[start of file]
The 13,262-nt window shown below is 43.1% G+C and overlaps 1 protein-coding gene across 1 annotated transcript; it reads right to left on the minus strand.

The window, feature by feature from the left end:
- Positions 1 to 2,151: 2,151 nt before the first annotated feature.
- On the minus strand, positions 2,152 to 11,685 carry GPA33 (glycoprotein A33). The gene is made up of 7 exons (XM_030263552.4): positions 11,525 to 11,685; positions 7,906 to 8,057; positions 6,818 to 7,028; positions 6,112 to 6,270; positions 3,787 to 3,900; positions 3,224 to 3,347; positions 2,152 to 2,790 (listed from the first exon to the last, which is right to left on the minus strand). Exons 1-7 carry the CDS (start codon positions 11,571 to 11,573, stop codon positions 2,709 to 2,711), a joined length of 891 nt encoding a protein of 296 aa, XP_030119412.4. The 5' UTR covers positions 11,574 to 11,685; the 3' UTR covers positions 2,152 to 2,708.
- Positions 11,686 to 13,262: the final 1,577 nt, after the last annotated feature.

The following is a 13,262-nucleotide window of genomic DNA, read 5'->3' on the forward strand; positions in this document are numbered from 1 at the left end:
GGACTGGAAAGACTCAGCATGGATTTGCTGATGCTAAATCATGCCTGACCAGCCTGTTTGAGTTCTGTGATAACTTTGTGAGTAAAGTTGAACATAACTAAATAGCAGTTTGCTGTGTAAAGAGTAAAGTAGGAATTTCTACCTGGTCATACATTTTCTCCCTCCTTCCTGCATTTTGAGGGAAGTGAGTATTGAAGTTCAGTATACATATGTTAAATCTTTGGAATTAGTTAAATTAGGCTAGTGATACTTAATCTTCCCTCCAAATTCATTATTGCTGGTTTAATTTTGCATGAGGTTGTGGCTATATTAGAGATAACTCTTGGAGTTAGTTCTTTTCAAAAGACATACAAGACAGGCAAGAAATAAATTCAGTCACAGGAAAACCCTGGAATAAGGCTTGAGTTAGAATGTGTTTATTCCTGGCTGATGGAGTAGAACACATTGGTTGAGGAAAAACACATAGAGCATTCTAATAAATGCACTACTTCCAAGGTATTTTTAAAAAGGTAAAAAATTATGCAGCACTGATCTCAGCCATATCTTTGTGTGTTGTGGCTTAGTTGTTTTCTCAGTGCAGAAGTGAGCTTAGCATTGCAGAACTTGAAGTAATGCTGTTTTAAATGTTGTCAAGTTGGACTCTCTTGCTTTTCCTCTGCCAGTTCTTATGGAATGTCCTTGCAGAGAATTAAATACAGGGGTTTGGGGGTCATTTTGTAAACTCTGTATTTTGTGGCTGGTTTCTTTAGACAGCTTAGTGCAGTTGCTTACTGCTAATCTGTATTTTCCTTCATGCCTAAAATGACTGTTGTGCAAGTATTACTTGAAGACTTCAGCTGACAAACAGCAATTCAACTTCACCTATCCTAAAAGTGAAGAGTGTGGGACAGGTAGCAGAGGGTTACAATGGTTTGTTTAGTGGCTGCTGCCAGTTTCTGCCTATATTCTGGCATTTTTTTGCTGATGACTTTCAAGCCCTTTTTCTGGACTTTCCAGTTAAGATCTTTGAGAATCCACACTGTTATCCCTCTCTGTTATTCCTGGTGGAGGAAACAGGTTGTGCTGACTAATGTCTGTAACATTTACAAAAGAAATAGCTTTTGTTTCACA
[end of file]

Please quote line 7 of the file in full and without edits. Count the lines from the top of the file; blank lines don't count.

GGACTGGAAAGACTCAGCATGGATTTGCTGATGCTAAATCATGCCTGACCAGCCTGTTTGAGTTCTGTGATAACTTTGTGAGTAAAGTTGAACATAACTAAATAGCAGTTTGCTGTGTAAAGAGTAAAGTAGGAATTTCTACCTGGTCATACATTTTCTCCCTCCTTCCTGCATTTTGAGGGAAGTGAGTATTGAAGTTCAGTATACATATGTTAAATCTTTGGAATTAGTTAAATTAGGCTAGTGATACTTAATCTTCCCTCCAAATTCATTATTGCTGGTTTAATTTTGCATGAGGTTGTGGCTATATTAGAGATAACTCTTGGAGTTAGTTCTTTTCAAAAGACATACAAGACAGGCAAGAAATAAATTCAGTCACAGGAAAACCCTGGAATAAGGCTTGAGTTAGAATGTGTTTATTCCTGGCTGATGGAGTAGAACACATTGGTTGAGGAAAAACACATAGAGCATTCTAATAAATGCACTACTTCCAAGGTATTTTTAAAAAGGTAAAAAATTATGCAGCACTGATCTCAGCCATATCTTTGTGTGTTGTGGCTTAGTTGTTTTCTCAGTGCAGAAGTGAGCTTAGCATTGCAGAACTTGAAGTAATGCTGTTTTAAATGTTGTCAAGTTGGACTCTCTTGCTTTTCCTCTGCCAGTTCTTATGGAATGTCCTTGCAGAGAATTAAATACAGGGGTTTGGGGGTCATTTTGTAAACTCTGTATTTTGTGGCTGGTTTCTTTAGACAGCTTAGTGCAGTTGCTTACTGCTAATCTGTATTTTCCTTCATGCCTAAAATGACTGTTGTGCAAGTATTACTTGAAGACTTCAGCTGACAAACAGCAATTCAACTTCACCTATCCTAAAAGTGAAGAGTGTGGGACAGGTAGCAGAGGGTTACAATGGTTTGTTTAGTGGCTGCTGCCAGTTTCTGCCTATATTCTGGCATTTTTTTGCTGATGACTTTCAAGCCCTTTTTCTGGACTTTCCAGTTAAGATCTTTGAGAATCCACACTGTTATCCCTCTCTGTTATTCCTGGTGGAGGAAACAGGTTGTGCTGACTAATGTCTGTAACATTTACAAAAGAAATAGCTTTTGTTTCACA